Vilis Janums (7 January 1894 – 6 August 1981) was a Latvian officer in the First World War and later also in the Second World War. He was awarded with the Order of Three Stars (IV class), Order of Viesturs and German Cross (in gold).
Vilis Janums was born on 7 January 1894 in Code parish, Courland Governorate. His father was a mason. He studied in a Bauska city school and graduated shortly before the First World War.
First World War
In October 1914 Janums was mobilized in the Russian imperial army. He served in artillery units. In 1916 he graduated school of the praporschiks in Orianenbaum and was transferred to the 198th reserve infantry regiment. In April 1916 he was transferred to Latvian riflemen reserve regiment where he was a junior officer. Since February 1917 he served in the 4th Vidzeme Latvian riflemen regiment where he was a junior officer in a machine-gun unit. Together with his unit he participated in the Battle of Jugla.
In February 1918, when riflemen units went to inner Russia, he was demobilized from military service and stayed in German-occupied Vidzeme. Later he traveled to his native Code parish.
In January 1919 in Riga he was drafted into the Soviet Red Army and served in the 4th Soviet riflemen regiment. In June he deserted from the Red Army and joined the Latvian army.
Latvian War of Independence
In June 1919 he started his service in the Latvian army as a lieutenant. He was a communication officer in the Cēsis regiment. He took part in Battle of Cēsis. In August he was transferred to the 2nd Ventspils infantry regiment where he was a junior officer in a machine-gun company. In January 1920 he participated in liberation of Latgale (Most notably: Battle of Rēzekne). After the battle he became commander of a machine-gun company and was promoted to First lieutenant.
Republic of Latvia
After the War of Independence Janums stayed in the military. In 1921 he was promoted to captain and in 1924 graduated officer courses. He studied in the Czechoslovak military academy which he graduated in 1930. In August he was transferred to the general staff of the Latvian army and promoted to lieutenant-colonel in November. In 1937 he briefly became a battalion commander in the 6th Riga infantry regiment.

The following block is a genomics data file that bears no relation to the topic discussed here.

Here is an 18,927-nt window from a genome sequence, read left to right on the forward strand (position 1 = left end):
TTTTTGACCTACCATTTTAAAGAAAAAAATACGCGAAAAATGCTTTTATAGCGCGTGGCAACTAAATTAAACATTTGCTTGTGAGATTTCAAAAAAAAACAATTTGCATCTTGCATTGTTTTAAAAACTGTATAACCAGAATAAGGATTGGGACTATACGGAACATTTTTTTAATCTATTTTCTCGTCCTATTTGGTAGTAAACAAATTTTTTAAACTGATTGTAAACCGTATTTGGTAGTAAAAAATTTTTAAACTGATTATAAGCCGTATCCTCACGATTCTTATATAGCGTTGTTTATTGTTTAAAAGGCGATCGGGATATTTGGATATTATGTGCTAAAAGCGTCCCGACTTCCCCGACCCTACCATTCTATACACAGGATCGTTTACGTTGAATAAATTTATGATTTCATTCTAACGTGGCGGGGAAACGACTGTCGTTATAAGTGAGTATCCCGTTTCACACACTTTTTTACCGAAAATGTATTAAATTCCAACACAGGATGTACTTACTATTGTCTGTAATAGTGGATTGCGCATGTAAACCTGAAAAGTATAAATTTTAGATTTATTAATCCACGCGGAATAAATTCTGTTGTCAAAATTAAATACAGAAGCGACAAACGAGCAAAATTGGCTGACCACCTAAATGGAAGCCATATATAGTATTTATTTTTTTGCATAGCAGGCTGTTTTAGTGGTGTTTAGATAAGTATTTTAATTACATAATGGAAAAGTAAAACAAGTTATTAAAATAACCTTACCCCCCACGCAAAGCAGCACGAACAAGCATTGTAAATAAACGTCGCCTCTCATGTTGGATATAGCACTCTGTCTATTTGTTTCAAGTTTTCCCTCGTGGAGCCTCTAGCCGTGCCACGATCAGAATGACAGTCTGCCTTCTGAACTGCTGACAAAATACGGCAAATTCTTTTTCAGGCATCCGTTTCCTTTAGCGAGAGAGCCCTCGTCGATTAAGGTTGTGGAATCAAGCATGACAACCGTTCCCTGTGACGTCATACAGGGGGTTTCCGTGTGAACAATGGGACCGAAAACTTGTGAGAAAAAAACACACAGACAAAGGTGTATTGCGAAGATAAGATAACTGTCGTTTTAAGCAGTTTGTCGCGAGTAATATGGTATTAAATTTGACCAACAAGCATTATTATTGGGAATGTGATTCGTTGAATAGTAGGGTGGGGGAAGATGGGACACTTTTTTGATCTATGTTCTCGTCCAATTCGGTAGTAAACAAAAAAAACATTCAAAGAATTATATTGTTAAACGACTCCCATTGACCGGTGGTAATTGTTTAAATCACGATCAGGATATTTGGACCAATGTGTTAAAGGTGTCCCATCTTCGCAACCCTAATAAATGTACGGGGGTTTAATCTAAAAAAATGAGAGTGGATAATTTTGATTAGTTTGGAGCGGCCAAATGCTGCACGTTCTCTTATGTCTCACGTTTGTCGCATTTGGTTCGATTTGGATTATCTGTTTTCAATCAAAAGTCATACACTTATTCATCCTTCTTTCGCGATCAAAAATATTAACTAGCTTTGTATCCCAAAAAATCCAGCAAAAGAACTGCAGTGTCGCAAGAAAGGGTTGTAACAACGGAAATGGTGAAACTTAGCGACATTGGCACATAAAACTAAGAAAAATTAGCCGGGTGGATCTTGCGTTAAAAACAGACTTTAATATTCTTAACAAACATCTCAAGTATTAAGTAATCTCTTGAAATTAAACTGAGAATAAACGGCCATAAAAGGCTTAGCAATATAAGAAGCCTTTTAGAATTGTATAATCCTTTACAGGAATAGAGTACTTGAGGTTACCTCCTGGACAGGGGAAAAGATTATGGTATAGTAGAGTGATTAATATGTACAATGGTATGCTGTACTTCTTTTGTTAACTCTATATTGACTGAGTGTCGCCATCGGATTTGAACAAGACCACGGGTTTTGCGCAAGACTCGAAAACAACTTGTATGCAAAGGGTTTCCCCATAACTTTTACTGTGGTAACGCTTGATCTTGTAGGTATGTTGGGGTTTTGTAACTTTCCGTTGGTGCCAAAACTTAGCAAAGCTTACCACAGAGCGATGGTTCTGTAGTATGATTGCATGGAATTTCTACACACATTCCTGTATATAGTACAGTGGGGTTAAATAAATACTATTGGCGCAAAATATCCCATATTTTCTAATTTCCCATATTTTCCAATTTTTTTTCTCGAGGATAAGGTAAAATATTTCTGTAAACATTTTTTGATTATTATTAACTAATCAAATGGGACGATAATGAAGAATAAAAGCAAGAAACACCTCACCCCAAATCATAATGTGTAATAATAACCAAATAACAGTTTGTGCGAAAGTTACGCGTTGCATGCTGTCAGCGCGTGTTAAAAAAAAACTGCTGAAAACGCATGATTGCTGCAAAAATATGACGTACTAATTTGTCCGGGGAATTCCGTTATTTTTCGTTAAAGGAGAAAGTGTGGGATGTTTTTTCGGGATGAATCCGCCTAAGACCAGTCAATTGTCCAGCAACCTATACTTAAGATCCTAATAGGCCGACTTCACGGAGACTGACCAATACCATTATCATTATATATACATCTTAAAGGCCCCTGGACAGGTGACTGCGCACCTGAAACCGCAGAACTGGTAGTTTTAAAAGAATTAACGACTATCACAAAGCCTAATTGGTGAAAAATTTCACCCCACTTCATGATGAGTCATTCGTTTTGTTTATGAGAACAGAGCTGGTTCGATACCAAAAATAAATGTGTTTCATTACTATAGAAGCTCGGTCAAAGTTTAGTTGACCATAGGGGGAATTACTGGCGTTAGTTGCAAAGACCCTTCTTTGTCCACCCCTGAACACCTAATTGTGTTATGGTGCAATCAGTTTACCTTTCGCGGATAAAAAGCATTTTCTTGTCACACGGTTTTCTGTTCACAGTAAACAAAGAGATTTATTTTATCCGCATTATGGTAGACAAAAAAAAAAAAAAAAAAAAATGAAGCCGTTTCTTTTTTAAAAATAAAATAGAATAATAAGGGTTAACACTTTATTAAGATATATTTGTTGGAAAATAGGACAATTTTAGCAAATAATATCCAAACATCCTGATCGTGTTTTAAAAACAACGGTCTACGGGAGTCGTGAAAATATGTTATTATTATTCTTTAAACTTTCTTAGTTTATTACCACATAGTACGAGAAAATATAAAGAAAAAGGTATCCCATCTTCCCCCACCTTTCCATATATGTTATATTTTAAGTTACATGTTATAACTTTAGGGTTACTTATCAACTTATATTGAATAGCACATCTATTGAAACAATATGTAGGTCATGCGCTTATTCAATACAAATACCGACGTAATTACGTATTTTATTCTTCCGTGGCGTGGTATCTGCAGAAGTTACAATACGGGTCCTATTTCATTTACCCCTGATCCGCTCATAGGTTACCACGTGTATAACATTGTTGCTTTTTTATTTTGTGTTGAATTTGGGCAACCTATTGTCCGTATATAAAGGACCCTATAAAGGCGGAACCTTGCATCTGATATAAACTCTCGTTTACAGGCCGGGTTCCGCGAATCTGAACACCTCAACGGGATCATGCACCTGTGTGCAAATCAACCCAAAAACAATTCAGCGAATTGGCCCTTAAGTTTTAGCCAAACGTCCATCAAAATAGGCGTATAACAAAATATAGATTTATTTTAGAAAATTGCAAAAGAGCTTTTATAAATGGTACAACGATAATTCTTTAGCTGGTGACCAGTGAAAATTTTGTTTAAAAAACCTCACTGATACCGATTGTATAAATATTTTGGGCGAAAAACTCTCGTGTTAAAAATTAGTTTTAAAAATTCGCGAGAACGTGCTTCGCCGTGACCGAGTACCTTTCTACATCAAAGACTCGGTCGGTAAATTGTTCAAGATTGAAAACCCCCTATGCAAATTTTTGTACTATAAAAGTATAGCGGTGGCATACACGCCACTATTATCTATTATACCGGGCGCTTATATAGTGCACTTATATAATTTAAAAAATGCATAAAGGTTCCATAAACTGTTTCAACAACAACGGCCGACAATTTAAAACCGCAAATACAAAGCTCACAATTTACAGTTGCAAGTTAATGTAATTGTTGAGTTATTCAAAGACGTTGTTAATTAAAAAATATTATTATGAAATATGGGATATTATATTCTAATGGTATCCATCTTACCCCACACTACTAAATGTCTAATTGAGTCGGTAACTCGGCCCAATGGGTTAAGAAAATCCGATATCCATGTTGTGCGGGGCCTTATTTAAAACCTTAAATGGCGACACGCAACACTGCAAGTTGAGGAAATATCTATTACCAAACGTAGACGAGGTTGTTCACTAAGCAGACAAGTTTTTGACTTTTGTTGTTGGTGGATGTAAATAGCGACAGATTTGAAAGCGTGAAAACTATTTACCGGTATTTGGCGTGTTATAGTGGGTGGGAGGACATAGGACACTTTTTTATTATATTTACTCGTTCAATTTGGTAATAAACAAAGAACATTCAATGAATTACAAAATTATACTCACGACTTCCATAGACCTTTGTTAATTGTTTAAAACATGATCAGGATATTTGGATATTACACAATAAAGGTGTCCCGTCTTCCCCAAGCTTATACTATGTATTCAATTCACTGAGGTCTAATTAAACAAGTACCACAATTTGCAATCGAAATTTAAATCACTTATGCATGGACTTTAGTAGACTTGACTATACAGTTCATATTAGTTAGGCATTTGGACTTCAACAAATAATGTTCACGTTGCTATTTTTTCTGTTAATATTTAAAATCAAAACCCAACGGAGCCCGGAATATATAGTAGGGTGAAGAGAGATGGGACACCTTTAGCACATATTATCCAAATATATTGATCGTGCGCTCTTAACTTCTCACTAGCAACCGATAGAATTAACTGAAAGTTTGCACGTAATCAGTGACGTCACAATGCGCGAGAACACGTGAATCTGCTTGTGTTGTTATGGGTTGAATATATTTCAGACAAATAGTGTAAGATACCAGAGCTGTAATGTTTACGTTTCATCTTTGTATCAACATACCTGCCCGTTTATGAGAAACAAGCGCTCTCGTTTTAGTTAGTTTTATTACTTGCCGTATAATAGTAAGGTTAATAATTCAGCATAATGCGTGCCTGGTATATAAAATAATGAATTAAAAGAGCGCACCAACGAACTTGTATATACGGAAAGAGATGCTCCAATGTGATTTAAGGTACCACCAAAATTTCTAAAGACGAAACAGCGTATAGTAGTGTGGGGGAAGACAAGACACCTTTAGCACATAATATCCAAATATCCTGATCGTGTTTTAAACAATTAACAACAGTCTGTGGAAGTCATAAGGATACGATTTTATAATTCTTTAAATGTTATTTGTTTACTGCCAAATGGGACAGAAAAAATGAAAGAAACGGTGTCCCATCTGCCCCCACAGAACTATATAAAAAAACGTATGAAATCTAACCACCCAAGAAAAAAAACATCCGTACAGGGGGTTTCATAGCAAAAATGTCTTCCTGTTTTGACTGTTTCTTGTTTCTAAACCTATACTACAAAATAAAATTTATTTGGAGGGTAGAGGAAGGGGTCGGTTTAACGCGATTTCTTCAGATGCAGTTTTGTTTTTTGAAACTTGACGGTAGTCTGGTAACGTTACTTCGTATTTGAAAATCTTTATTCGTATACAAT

In 1938 he became a lecturer in the Latvian military academy. In November 1939 he became chief of staff for the 1st Kurzeme infantry division. In this post he witnessed the Occupation of Latvia by the Soviet Union on 17 June 1940. In the autumn of the same year he was demobilized shortly before being promoted to colonel.
In the spring of 1941 he managed to travel to Germany.
Second World War
Janums returned to Latvia soon after Operation Barbarossa was launched. Until 1943 he was a clerk in the Latvian self-government. In June he was appointed a regiment commander in the 15th Waffen Grenadier division of the SS with the rank of Waffen-Standartenfuhrer.
In February 1944 he was awarded the Iron Cross (2nd class) and in August with the 1st class. For successful defensive battles in Pomerania he was awarded the German Cross (in gold) on 1 March 1945. In April Janums receives an order to form a battle group from units of his regiment and send it to Berlin. Battle group (Kampfgruppe Janums) was formed but instead of sending it to Berlin where it most likely would perish in the senseless battles, Janums disobeyed orders and led his group (more than 700 men) to the west. They bypassed Berlin from the south and safely reached the allied lines on 26 April near Lindau. After communication with Americans Janums and his whole battle group on the next day crossed the front line near Gutergluck village and surrendered to the American army.
From May 1945 Janums was in allied captivity. He was released in 1946. Janums actively participated in the exile Latvian community. In 1946 he was one of the founders of the Daugavas Vanagi (Hawks of Daugava) Latvian military veteran organization and its first president. The rest of his life was spent in West Germany. He died in Munster 6 August 1981. In 2007 his remains were reburied in Brothers Cemetery, Riga.
- “Latviešu karavīrs otra pasaules kara laikā”, Stockholm, 1978
- “Latvijas armijas augstākie virsnieki”, Rīga, 1998